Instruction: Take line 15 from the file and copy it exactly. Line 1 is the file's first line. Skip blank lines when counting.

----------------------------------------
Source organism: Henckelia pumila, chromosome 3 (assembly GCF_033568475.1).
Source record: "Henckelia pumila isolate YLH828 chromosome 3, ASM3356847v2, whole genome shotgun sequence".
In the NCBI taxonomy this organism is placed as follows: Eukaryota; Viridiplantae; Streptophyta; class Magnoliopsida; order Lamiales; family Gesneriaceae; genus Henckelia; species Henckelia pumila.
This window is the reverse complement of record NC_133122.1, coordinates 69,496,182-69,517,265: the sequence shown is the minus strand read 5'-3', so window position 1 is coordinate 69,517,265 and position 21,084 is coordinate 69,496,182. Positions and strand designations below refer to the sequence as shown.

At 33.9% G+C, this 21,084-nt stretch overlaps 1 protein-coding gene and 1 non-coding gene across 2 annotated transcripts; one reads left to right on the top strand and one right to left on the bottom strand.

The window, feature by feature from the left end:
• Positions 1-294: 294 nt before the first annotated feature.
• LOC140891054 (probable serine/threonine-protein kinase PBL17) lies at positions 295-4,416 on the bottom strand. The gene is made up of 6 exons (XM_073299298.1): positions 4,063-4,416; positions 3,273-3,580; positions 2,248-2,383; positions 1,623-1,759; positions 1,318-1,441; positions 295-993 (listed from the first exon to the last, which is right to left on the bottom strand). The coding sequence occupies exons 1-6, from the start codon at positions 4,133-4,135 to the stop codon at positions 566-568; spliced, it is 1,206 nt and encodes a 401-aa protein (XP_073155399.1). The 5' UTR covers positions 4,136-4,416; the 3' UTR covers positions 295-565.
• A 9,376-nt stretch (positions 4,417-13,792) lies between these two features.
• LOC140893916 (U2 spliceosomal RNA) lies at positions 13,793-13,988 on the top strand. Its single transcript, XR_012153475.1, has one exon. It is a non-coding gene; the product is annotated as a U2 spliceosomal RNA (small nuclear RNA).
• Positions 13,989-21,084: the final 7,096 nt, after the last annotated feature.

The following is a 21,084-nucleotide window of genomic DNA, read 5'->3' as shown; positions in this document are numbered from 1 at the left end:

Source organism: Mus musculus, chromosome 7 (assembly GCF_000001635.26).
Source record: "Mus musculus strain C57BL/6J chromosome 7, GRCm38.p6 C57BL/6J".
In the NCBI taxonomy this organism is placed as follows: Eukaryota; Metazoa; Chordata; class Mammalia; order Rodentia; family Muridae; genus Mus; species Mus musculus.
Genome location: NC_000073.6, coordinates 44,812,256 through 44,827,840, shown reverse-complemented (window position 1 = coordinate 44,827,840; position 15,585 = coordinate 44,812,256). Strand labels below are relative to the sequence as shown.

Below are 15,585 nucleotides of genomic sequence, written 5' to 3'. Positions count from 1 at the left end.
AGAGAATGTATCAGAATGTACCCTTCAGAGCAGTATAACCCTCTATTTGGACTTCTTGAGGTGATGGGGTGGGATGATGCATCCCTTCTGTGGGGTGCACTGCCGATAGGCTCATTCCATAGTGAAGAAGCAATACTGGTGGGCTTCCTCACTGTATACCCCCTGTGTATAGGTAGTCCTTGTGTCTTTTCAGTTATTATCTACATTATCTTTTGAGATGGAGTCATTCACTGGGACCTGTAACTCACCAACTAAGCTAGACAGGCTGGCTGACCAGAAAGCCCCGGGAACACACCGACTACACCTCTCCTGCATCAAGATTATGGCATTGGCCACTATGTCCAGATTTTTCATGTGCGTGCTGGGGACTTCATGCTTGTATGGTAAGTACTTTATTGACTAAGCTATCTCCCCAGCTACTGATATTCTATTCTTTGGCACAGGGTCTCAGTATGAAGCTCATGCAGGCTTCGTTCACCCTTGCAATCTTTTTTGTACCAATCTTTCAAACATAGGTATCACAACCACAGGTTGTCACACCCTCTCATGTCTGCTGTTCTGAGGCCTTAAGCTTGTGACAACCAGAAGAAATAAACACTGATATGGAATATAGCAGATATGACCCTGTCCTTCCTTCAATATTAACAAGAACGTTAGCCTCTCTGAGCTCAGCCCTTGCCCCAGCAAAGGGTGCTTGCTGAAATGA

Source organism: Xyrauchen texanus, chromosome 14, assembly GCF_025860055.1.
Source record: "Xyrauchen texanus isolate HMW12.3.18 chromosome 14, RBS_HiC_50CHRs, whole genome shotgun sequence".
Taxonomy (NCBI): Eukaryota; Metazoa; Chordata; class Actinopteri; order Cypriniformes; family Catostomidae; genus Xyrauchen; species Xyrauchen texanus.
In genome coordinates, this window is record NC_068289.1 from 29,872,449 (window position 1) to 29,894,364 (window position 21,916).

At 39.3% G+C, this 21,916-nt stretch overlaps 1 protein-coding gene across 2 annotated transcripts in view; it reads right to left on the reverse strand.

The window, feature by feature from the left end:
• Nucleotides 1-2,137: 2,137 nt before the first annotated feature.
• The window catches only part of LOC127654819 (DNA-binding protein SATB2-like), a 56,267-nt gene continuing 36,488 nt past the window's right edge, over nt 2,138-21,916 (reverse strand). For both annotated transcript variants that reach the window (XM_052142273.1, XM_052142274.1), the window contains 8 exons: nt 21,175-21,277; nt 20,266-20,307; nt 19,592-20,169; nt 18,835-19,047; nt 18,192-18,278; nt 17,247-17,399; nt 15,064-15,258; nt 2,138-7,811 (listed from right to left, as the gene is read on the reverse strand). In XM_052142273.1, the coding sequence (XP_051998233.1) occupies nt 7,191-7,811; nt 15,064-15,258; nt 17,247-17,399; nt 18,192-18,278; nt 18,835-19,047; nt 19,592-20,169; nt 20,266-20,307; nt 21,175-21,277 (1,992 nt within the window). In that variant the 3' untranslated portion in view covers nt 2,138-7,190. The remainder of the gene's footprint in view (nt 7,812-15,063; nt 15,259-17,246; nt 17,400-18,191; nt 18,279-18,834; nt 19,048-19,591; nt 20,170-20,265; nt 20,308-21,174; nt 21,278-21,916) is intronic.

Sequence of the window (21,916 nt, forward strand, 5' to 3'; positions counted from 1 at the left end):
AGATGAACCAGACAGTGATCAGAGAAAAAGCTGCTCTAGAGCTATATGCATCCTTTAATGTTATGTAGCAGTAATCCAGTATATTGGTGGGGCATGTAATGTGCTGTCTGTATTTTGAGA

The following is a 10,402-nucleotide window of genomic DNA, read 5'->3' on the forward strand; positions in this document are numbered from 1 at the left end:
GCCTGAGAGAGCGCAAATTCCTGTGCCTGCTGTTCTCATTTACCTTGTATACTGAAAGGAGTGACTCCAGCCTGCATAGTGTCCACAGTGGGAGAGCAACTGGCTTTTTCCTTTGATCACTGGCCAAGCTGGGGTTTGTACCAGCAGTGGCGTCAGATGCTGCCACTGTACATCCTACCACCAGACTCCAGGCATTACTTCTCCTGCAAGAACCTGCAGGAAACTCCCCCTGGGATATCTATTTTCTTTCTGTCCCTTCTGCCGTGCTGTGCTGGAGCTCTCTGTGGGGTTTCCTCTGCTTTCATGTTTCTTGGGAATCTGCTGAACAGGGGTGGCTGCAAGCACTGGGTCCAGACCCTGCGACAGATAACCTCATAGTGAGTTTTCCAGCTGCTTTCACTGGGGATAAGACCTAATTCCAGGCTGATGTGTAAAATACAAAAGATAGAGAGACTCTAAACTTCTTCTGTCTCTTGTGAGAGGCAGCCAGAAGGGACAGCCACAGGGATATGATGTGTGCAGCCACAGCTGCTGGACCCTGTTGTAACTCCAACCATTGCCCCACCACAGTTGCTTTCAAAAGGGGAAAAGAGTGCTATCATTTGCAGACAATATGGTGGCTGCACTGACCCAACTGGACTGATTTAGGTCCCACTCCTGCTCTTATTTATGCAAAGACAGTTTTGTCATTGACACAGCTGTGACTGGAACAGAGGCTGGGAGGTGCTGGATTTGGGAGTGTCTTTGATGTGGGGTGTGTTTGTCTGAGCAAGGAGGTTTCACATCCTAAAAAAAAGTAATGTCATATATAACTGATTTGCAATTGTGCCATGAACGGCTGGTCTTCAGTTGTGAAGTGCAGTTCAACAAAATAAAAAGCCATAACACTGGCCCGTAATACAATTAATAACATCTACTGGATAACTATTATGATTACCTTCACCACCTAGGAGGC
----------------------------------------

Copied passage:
In the NCBI taxonomy this organism is placed as follows: Eukaryota; Metazoa; Chordata; class Mammalia; order Rodentia; family Muridae; genus Mus; species Mus musculus.